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Allocation of time under different payment systems by GPs in Europe.

Boerma, W., Groenewegen, P., Spreeuwenberg, P. Allocation of time under different payment systems by GPs in Europe. European Journal of Public Health: 2003, 13(4 sup) 89. Abstract. 11th Annual Eupha Meeting 'Globalisation and Health in Europe: Harmonising Public Health Practices'. Rome, Italy, 20-22 November 2003.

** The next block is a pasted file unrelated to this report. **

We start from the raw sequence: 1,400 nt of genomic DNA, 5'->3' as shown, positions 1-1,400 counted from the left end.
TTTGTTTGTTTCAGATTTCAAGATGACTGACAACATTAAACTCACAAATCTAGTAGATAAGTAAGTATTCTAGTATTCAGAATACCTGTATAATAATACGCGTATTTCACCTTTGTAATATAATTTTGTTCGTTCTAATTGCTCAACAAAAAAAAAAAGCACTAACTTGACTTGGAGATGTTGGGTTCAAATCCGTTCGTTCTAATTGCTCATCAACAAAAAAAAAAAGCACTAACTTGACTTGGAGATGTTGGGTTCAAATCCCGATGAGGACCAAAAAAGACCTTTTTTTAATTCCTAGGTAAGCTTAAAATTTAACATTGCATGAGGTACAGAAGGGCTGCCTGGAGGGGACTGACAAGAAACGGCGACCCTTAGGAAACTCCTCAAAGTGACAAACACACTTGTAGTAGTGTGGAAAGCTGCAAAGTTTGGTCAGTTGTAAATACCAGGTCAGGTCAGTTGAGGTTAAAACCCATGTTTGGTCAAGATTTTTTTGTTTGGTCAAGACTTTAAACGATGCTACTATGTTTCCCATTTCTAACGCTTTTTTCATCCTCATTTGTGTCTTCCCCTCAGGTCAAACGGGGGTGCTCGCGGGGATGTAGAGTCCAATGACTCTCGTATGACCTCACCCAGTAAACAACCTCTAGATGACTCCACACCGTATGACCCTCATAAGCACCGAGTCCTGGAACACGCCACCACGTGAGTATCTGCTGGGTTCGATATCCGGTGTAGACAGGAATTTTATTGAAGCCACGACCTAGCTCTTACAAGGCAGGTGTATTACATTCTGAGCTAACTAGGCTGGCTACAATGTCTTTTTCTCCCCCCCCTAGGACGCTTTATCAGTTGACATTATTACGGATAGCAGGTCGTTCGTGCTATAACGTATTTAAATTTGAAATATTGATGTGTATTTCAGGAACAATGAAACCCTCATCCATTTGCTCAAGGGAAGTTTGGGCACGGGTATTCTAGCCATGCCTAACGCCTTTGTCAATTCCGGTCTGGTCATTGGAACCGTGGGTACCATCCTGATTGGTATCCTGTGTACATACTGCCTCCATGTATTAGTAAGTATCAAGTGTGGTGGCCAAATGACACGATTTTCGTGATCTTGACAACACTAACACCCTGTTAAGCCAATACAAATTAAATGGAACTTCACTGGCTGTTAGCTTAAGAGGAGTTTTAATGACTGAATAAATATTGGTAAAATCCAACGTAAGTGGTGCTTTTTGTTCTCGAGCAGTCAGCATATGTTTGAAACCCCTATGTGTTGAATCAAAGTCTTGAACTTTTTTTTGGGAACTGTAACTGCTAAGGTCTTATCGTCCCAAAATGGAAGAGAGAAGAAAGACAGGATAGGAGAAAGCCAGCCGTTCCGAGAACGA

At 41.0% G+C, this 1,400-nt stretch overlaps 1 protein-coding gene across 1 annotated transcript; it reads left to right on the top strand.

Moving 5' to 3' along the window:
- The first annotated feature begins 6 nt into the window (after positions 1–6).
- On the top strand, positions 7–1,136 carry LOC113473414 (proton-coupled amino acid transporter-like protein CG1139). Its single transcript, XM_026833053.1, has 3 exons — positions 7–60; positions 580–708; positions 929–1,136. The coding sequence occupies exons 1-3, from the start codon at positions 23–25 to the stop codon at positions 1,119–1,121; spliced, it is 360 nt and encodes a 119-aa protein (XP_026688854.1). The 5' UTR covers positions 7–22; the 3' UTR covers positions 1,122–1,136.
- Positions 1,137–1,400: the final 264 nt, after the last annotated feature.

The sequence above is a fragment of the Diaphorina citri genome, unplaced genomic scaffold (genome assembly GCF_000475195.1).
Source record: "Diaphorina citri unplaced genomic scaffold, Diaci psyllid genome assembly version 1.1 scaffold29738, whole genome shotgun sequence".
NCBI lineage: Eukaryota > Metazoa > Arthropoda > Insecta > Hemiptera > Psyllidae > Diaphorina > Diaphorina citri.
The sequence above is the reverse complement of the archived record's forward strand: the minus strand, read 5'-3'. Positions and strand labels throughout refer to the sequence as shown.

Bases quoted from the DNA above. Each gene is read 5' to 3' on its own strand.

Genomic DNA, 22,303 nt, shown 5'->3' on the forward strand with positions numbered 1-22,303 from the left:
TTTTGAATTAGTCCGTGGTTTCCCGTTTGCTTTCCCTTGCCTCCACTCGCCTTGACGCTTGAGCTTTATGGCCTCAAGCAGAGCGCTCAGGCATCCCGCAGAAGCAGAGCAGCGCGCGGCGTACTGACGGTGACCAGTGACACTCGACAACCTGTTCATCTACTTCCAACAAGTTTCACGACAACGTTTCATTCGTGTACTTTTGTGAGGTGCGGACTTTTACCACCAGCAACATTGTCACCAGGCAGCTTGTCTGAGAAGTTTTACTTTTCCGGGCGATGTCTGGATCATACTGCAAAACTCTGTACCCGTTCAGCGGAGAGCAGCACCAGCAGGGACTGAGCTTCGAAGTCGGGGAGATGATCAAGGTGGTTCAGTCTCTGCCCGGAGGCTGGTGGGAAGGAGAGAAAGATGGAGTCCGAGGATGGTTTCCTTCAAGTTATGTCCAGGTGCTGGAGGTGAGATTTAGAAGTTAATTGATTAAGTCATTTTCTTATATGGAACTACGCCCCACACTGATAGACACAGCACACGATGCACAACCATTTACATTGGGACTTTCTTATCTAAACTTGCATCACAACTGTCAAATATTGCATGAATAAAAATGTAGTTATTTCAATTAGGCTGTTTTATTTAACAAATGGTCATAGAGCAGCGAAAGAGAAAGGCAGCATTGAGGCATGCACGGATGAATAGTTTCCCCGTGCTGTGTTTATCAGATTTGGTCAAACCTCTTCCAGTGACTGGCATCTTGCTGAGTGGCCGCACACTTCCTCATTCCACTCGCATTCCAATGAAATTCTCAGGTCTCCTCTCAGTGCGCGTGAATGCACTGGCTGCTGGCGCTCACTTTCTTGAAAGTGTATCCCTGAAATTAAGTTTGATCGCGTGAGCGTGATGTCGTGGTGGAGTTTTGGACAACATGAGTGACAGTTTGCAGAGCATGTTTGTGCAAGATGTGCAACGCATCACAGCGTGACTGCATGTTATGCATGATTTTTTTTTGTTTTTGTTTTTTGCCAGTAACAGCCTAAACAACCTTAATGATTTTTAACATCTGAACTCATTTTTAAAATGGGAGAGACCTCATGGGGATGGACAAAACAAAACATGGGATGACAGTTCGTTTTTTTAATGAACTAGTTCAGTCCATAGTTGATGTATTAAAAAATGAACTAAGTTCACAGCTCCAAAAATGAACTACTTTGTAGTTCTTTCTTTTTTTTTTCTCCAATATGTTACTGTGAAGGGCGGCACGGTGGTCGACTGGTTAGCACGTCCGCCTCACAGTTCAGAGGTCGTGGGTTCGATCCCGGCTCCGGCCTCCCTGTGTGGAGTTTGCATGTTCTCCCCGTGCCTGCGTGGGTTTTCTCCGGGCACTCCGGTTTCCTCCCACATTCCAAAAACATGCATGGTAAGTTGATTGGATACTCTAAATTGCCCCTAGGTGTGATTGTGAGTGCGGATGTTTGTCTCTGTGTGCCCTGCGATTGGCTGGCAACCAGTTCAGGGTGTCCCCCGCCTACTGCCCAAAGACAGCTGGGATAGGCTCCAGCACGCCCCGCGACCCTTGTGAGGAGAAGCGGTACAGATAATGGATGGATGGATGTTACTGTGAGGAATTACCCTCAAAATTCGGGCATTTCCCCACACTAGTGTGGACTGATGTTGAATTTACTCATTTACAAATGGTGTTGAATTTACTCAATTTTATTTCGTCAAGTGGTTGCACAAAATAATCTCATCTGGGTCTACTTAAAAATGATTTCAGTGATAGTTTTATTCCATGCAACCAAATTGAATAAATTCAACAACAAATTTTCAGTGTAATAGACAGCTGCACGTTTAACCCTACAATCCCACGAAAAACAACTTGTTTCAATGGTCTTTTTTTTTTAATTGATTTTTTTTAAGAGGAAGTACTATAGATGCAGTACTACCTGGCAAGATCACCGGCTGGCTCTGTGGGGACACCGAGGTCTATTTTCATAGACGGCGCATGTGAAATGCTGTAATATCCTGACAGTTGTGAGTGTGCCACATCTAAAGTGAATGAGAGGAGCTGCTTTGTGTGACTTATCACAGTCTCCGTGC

Background: Payment of GPs is relevant from two points of view: fair payment and effects on the quality of care. Fair pay is especially important in capitation systems (does the amount correctly reflect the invested work). Secondly, payment affects the allocation of time, and thus indirect the quality of care to individual patients, the management of the practice and the involvement in continuing medical education. Aim: To answer the question whether different payment systems are related to different ways of spending time by GPs if their workload conditions (e.g. the size of the practice) vary. Methods: The study was a cross-sectional survey including a one-week workload diary implemented in 32 countries, using a multi-level design with data collected at the level of individual GPs and practices and at the level of health care systems. Results: Measures of GP workload varied strongly between countries. Time that GPs reserve for appointments ranged from 7 to 24 minutes per patient. A working week for GPs showed national averages between 40 and 60 hours. Among smaller practices we found influences of payment systems on the number of GPs’ working hours, the time devoted to patient care and the number of patient contacts. Conclusions: The dominant curve expressing the relationship between practice size and measures of workload and allocation of time is rising for smaller practices and flat when the focus is on the larger practices. The absence of relationships among the larger practices was not expected. This may be due to methodological limitations. (aut. ref.)